Timmd on 21 Dec 2012
In reply to Game of Conkers:I think it might have been a friend?

It was written that it was, which could easily be true, being open minded...
Andrew Wilson - on 21 Dec 2012
In reply to Game of Conkers:
Possible schizophrenia?
Albert Tatlock - on 21 Dec 2012
In reply to scrufff:

Good advice,so they circulate you as wanted,to be arrested on your return through immigration control etc, after a long flight back to the UK.The wanted status remains indefinately to the point of arrest.

or

You talk to them and attempt to resolve the matter at a suitable / convenient time to both parties.

If he follows your advice, then would should have another intresting thread in the future ;]
scrufff on 21 Dec 2012
In reply to Albert Tatlock:

If his email reads anything like the thread he deleted he'd do best keeping schtum. If they have evidence to arrest you, they arrest you - the denial bit comes later, with a solicitor present.
off-duty - on 21 Dec 2012
In reply to scrufff:
> (In reply to Albert Tatlock)
>
> If his email reads anything like the thread he deleted he'd do best keeping schtum. If they have evidence to arrest you, they arrest you - the denial bit comes later, with a solicitor present.

Or "they" make efforts to arrange a voluntary interview, or a convenient time for the OP to have an interview. When those efforts fail then just circulate him as wanted. And he gets arrested at a border somewhere.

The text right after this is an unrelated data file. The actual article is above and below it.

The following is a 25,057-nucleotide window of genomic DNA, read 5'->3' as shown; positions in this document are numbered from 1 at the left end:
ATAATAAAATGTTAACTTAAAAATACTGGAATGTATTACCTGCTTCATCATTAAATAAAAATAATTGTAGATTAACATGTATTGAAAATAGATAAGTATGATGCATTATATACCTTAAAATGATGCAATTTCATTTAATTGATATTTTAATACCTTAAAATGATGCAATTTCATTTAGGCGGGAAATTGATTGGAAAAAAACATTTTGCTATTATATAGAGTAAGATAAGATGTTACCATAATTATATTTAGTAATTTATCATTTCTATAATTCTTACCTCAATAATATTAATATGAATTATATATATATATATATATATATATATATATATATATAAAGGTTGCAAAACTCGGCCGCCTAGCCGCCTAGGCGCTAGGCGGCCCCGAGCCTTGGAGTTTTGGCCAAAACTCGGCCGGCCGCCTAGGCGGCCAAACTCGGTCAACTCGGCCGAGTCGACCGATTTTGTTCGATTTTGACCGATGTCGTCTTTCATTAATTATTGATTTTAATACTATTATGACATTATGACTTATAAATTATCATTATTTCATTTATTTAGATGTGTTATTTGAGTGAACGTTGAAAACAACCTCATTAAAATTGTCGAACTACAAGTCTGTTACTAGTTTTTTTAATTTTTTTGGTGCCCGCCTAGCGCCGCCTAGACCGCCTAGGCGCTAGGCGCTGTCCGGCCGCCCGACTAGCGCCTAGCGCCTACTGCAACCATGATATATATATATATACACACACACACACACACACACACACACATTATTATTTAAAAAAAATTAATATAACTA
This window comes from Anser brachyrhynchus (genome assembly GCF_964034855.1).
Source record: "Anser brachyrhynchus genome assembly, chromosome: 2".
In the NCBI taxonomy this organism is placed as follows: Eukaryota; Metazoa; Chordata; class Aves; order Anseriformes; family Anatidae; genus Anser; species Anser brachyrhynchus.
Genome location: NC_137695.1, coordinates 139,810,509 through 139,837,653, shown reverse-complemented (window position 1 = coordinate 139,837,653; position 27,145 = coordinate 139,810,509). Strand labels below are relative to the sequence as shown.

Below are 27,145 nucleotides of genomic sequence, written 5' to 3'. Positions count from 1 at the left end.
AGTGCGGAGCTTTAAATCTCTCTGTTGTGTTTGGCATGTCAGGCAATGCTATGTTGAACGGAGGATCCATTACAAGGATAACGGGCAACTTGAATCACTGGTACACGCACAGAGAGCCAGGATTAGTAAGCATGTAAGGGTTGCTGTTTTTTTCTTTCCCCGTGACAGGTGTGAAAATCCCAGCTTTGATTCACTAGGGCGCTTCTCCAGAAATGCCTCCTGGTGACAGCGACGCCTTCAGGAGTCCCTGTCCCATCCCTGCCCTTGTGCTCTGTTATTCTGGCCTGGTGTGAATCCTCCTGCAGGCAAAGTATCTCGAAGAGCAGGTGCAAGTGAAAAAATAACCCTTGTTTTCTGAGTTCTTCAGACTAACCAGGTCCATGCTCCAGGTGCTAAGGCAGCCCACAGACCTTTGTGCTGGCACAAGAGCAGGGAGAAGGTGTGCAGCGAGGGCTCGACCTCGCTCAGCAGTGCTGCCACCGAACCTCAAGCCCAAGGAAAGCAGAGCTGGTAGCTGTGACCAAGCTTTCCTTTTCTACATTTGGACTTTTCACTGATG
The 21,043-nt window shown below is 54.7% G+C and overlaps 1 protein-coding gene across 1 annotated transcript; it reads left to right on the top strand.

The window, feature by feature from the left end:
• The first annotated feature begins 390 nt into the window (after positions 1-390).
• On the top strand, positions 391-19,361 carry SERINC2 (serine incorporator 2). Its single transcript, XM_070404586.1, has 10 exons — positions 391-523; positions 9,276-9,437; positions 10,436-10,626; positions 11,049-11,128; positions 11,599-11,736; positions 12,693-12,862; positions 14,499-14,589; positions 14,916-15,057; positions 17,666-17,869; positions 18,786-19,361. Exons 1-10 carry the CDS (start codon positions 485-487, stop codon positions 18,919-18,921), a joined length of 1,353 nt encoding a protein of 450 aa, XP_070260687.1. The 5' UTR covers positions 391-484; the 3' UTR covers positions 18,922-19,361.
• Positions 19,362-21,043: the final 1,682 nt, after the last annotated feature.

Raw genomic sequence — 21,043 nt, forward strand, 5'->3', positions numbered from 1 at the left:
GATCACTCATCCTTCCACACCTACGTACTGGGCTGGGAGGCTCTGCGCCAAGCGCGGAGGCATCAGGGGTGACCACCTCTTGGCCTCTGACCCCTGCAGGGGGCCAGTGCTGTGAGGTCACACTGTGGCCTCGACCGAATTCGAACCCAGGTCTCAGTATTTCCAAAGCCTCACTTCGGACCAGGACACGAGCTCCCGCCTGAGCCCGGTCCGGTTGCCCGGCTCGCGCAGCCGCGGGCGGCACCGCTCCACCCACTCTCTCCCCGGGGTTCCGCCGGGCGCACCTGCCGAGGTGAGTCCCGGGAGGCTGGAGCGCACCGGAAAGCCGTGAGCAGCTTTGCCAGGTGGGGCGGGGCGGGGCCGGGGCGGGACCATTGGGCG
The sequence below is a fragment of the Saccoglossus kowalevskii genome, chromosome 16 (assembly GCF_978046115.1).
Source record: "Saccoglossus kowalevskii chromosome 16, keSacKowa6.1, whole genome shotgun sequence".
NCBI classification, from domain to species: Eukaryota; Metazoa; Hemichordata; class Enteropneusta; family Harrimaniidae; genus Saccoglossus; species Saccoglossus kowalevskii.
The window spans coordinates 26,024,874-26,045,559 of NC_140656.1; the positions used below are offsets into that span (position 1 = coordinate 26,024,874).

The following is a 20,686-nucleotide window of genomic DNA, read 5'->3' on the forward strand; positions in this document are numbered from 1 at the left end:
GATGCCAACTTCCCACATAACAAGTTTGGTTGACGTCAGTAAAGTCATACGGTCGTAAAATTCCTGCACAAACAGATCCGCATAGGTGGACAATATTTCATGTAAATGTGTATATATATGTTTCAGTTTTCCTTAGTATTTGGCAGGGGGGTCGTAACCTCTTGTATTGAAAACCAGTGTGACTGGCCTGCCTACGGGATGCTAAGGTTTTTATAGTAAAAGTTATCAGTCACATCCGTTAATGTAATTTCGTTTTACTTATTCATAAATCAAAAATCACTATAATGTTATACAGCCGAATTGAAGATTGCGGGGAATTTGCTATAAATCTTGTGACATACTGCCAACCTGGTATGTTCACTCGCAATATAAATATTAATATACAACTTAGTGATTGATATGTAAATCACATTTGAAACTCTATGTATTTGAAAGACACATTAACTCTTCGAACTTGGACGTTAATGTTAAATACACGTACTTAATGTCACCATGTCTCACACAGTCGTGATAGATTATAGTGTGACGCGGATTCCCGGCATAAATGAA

Kimono - on 22 Dec 2012
In reply to Game of Conkers:
> (In reply to Minneconjou Sioux)
> Exactly. Is this DD chap very stable? Wasn't he wanting to end it all not so long ago and decided UKC should know and had everyone on here scrambling to give him attention?

Well, you're up for compassionate reply of the year there...

So, if Dave has been struggling a bit of late, maybe a little understanding might be in order...not talking about him as if he was out of the room.

I really hope that this comes to nothing Dave.
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Andrew Wilson - on 22 Dec 2012
In reply to kieran b:
You are right. My post was a crap joke based on the fact that I had read dave's username as Dominic-and-Dave. Sorry Dave.
shaymarriott - on 24 Dec 2012
In reply to Dominicandave:

I would have thought that due to DPA if they were contacting you by email it would simply be in order to get in contact. I doubt they would discuss details of an allegation with you over email... If there is an allegation made against you, the Met will try and contact you using any details they have for you, and once they have confirmed your UK address they will attempt to visit you if necessary. If you are out of the country (DR?) then they are unable to do anything until you are back in the UK for jurisdiction reasons. It would be seriously unprofessional to try and sort out an alleged 'assualt' over email. I think email back with a number local to you, and tell them that if it's genuine they can call you directly. Explain they'll pay long dist call rates. Legit police will certainly call, it its phishermen they won't bother with the hassle. Best of luck sorting it Dave.

PS. If all else fails, maybe offer to be voluntarily arrested over Skype? Or they could sentence you with a Facebook jury. Just sayin'